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Minimum wage talks focus on adjusted coverage

Labor, employers and government strive to agree on new level

Apr 08,2016
Park Jun-sung, the chairman of the Minimum Wage Council, gives a speech at the meeting held at Sejong Government Complex, on Thursday. Three parties, including labor, employers and the government met on Thursday to discuss the nation’s minimum wage for next year. [NEWSIS]
Negotiations to determine the increase in the nation’s minimum wage for next year began on Thursday amid high tensions among labor, employers and the government.

Prior to the start of the talks at Sejong Government Complex, labor representatives demanded that employers and the government raise the current 6,030 won ($5.22) minimum wage per hour to 10,000 won. Employers want to keep the minimum wage at the current level.

The three parties, consisting of nine representatives each, need to agree to a final increase and submit it to the Ministry of Employment and Labor by June 29. The ministry will announce the new level for next year by Aug. 5.

According to experts, the key question in this year’s negotiations is not how much the minimum wage should be, but how to calculate it and who is going to be affected.

The government and employers plan to revise the minimum wage policy to help more low-income households by adjusting the coverage of the minimum wage.

By law, the minimum cost of living should be 471,201 won per month for a single-person household. Households earning less than that are subject to government subsidies and are classified as the lowest income bracket.

Korea’s minimum wage system mandates employers to pay wages higher than the prescribed level every year. All employers with more than one employee must comply with the minimum wage law.

Based on the 2016 hourly minimum wage, the daily minimum wage for eight hours work is set at 48,240 won. The monthly minimum wage is 1.26 million won based on a 40-hour work week.

Korea has the highest ratio of 18.2 percent of people collecting the minimum wage among member countries of the Organization for Economic Cooperation and Development. France’s ratio is 10.8 percent. Britain and the United States have 5.3 percent and 3.9 percent each.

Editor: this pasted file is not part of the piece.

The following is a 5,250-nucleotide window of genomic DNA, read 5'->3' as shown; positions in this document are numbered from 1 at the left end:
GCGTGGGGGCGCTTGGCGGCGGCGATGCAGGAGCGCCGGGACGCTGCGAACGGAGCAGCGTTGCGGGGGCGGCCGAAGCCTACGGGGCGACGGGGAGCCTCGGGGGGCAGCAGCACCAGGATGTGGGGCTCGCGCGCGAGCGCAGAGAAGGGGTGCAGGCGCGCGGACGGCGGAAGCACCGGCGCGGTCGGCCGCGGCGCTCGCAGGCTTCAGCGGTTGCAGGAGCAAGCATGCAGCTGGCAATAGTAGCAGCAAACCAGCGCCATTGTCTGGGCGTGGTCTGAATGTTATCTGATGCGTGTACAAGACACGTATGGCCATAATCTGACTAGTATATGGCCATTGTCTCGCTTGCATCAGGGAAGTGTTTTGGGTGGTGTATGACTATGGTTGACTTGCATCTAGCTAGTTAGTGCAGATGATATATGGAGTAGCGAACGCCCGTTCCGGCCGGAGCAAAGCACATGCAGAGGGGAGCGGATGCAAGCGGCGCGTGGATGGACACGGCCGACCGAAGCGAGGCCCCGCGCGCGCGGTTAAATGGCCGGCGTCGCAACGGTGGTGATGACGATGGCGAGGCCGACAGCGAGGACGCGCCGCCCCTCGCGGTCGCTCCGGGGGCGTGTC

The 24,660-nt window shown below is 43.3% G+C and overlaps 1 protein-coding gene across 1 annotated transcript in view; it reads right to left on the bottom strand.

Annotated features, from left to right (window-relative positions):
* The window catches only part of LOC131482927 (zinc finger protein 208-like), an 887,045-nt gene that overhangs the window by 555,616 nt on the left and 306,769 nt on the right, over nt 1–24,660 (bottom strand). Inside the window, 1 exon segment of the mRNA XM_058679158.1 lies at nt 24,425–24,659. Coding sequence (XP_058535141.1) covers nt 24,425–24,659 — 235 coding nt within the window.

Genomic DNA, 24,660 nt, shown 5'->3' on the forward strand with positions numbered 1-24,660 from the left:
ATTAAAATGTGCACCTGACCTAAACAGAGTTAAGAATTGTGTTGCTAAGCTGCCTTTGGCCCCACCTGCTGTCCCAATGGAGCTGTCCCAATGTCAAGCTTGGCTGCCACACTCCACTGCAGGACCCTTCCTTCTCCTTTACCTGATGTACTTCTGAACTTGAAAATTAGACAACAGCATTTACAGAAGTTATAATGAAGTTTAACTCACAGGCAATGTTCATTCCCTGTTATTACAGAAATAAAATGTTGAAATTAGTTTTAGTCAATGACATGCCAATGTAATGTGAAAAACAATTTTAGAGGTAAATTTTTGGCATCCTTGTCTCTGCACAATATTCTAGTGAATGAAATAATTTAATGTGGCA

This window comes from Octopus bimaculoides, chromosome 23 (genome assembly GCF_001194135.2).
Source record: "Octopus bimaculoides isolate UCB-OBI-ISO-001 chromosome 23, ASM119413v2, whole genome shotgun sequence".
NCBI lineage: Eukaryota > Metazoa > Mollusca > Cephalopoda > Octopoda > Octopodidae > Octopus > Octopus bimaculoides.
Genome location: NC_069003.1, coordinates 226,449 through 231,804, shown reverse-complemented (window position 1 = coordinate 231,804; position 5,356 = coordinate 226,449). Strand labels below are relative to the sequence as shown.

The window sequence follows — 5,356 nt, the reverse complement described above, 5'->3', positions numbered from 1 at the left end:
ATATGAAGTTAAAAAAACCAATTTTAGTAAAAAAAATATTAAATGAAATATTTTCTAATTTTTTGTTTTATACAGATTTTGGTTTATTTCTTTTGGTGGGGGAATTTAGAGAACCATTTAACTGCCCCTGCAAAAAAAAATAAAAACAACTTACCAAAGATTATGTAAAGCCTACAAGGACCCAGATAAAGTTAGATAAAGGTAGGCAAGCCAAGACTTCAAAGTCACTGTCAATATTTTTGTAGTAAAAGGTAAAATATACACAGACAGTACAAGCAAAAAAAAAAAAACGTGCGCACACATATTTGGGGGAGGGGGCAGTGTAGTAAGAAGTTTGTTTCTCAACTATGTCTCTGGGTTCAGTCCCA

According to a report by Yoo Gyeong-joon, commissioner of Statistics Korea, about 65 percent of workers collecting the minimum wage are not from low-income households. The commissioner wrote the report when he served as a researcher at the Korea Development Institute.

“The figure can be interpreted that some financially secure people are receiving minimum wage incomes to afford extra spending,” said Kim Dong-wook, an official at the Korean Employers’ Federation.

Kim said the minimum wage concept has been widely misunderstood. The original idea of the legal minimum wage is to set the minimum level for government subsidies for households in the lowest income bracket.

“The minimum wage is being used as a guideline for wages of part-time workers rather than being a standard for subsidies,” Kim said. “Some even get confused about part-time wages with the minimum wage.”

The government and employers are considering offering households in the lowest bracket with income tax credits as a supplementary measure along with the minimum wage.

They are also reviewing a plan to set different levels for the minimum wage for each industrial sector. The OECD recommended a similar measure for Korea last year to keep households from poverty.

The three parties will discuss what is included in the minimum wage. In many other countries, incentives, accommodation fees for foreign workers, meal and family-raising costs are considered when calculating the minimum wage. However, Korea’s minimum wage is close to the basic pay in terms of its composition.

According to the OECD, Korea’s minimum wage is 45.8 percent of the country’s median wage, which is 18th largest among the members.

BY KIM KI-CHAN, SONG SU-HYUN [song.suhyun@joongang.co.kr]





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